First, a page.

GE Stock Loses a Skeptic. But He Isn’t Quite in the Bull Camp.

The development of vaccines has probably been the most important factor in GE’s recent rebound.

Sebastien Bozon/AFP via Getty Images

Stock in General Electric didn’t get another bull. It did, however, lose a bear who took his price target up more than 100% on Wednesday.

DZ Bank analyst Robert Czerwensky upgraded shares of General Electric (ticker: GE) to Hold from Sell. His price target is now $11 a share, up from $4.90.

Czerwensky has been a skeptic for a while, rating shares Sell since late March 2018, when GE stock was trading at about $13 a share. He has stayed bearish as the company cycled through a couple of CEOs, landing on Larry Culp—the first CEO brought in from outside in the long history of GE.

There are many reasons to start being more bullish after a difficult stretch caused by prior management decisions and global economic realities. But Czerwensky’s analysis isn’t clear because he is based in Germany and declined to send his research report, citing company policy.

Among recent positives are Covid-19 vaccines. GE is a large aerospace supplier and demand for commercial air travel has been hammered by the pandemic—something far beyond the company’s control. The development of vaccines has probably been the most important factor in GE’s recent rebound. Shares are up 61% over the past three months. Boeing (BA) shares, for comparison, are up 36% over the same span.

Culp has worked to pay down debt—something in the company’s control. That has necessitated selling assets and striking an unusual pension funding deal. The company announced on Tuesday it has purchased an annuity from insurance provider Athene (ATH) that will pay the benefits of about 70,000 retirees.

Nothing really changes for retirees. Benefits remain the same. Pension checks, essentially, come from Athene instead of GE. But the deal reduces risk for GE in one small way, by shrinking the total pension obligation.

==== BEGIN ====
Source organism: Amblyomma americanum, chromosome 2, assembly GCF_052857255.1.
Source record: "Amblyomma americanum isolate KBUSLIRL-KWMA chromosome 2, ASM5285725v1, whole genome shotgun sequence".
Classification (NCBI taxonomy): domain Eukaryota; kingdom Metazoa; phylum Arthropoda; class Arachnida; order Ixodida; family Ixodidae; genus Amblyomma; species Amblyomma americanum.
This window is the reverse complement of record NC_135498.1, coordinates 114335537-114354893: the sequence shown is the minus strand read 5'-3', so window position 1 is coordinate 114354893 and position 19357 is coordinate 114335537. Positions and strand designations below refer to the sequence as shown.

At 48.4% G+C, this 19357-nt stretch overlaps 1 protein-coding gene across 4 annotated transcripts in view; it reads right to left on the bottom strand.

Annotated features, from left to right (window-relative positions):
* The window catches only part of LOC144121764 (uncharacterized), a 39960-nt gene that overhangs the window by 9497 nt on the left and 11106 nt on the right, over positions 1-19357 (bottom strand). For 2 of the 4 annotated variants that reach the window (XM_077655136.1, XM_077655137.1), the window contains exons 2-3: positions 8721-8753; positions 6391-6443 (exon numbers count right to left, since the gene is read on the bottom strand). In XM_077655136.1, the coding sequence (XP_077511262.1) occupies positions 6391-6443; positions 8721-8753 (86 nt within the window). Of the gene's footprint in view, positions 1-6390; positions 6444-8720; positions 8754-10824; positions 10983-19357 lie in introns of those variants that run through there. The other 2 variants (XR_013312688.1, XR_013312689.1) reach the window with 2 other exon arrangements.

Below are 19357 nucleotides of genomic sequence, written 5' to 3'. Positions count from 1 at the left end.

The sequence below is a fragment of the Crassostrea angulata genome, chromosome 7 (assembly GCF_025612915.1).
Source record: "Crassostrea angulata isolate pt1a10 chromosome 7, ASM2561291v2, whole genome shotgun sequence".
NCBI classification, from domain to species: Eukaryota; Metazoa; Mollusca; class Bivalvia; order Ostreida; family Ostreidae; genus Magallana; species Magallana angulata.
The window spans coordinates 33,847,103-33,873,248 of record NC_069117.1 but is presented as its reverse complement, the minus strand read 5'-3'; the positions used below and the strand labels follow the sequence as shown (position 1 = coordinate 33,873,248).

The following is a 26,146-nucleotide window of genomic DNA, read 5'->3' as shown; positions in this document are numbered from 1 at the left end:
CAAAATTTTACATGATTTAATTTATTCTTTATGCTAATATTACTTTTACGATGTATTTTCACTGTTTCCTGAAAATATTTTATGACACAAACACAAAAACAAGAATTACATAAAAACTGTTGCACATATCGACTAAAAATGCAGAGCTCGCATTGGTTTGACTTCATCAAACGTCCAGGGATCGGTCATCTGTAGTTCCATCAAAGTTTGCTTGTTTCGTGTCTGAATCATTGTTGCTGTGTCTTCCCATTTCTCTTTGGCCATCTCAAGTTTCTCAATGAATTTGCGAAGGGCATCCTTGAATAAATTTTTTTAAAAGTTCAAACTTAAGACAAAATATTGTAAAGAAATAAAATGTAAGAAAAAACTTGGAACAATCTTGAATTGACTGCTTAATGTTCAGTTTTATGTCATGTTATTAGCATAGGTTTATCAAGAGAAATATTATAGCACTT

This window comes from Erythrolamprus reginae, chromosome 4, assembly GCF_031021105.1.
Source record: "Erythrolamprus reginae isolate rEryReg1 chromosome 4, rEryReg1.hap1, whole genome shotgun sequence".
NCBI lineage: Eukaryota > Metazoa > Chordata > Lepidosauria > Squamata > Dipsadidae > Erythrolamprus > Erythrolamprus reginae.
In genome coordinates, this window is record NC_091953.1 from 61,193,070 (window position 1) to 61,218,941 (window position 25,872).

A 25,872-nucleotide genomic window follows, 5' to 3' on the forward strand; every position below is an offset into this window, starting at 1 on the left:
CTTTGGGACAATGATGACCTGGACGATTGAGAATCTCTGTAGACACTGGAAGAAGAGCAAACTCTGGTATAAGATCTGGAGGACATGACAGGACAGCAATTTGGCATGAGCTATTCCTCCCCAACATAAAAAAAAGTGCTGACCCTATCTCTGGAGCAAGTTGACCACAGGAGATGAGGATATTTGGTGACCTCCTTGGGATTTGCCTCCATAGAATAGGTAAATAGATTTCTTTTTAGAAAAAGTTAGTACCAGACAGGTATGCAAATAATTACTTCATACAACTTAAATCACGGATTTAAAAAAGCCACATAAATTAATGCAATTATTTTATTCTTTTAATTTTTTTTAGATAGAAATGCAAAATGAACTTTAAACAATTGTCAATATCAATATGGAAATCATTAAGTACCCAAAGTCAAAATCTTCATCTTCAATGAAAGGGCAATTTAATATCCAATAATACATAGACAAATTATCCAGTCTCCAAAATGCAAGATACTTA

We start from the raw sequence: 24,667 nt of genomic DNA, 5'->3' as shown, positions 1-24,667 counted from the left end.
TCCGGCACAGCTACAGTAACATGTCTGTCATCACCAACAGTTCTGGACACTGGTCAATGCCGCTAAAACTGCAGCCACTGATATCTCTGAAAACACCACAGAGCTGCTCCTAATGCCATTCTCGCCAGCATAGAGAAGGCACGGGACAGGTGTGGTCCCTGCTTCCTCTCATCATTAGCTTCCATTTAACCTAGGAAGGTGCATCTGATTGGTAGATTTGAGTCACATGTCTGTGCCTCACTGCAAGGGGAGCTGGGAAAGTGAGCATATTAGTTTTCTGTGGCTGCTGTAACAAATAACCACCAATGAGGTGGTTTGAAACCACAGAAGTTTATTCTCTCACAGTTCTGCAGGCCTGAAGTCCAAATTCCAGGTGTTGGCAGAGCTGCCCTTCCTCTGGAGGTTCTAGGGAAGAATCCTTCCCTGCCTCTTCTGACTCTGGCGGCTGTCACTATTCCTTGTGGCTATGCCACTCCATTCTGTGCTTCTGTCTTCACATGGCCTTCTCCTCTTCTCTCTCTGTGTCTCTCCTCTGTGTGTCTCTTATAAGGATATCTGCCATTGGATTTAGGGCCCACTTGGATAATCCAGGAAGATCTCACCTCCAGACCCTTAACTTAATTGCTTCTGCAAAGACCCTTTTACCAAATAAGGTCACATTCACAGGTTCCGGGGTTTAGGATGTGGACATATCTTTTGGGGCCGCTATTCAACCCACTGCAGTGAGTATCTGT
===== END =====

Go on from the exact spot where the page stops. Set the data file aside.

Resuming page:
GE reports on pension funding in its annual report. At the end of last year the company recorded about $95 billion in pension obligations and $72 billion in assets held by the pension funds. That gap is a little like debt. And the annuity contract takes the $95 billion debt obligation down by about $1.7 billion. The annuity is purchased with pension assets, so the $72 billion drops too. A smaller pension, however, is less risky for any company.

Consider that GE’s $95 billion pension obligation is roughly the same as its market capitalization. That means a theoretical 15% drop in pension assets could wipe out 10% of the market value of GE stock, all else being equal. The same calculation for Honeywell International (HON), for comparison, reduces its market capitalization by less than 2%. Honeywell’s pension obligation—relative to its equity value—is smaller than GE’s. Honeywell’s pension obligations total roughly $25 billion. Its market cap almost $150 billion.

GE announced earlier this month that it added $2.5 billion into the pension plan.

Shares were down 1.4% to $10.96 near midday. The S&P 500 was up 0.2%, while the Dow Jones Industrial Average was off 0.1%.

GE Shares rose 2.6% Tuesday, so the was holding on to some of the gains. The stock is about a dime higher than it was before the pension actions and the upgrade.

Write to Al Root at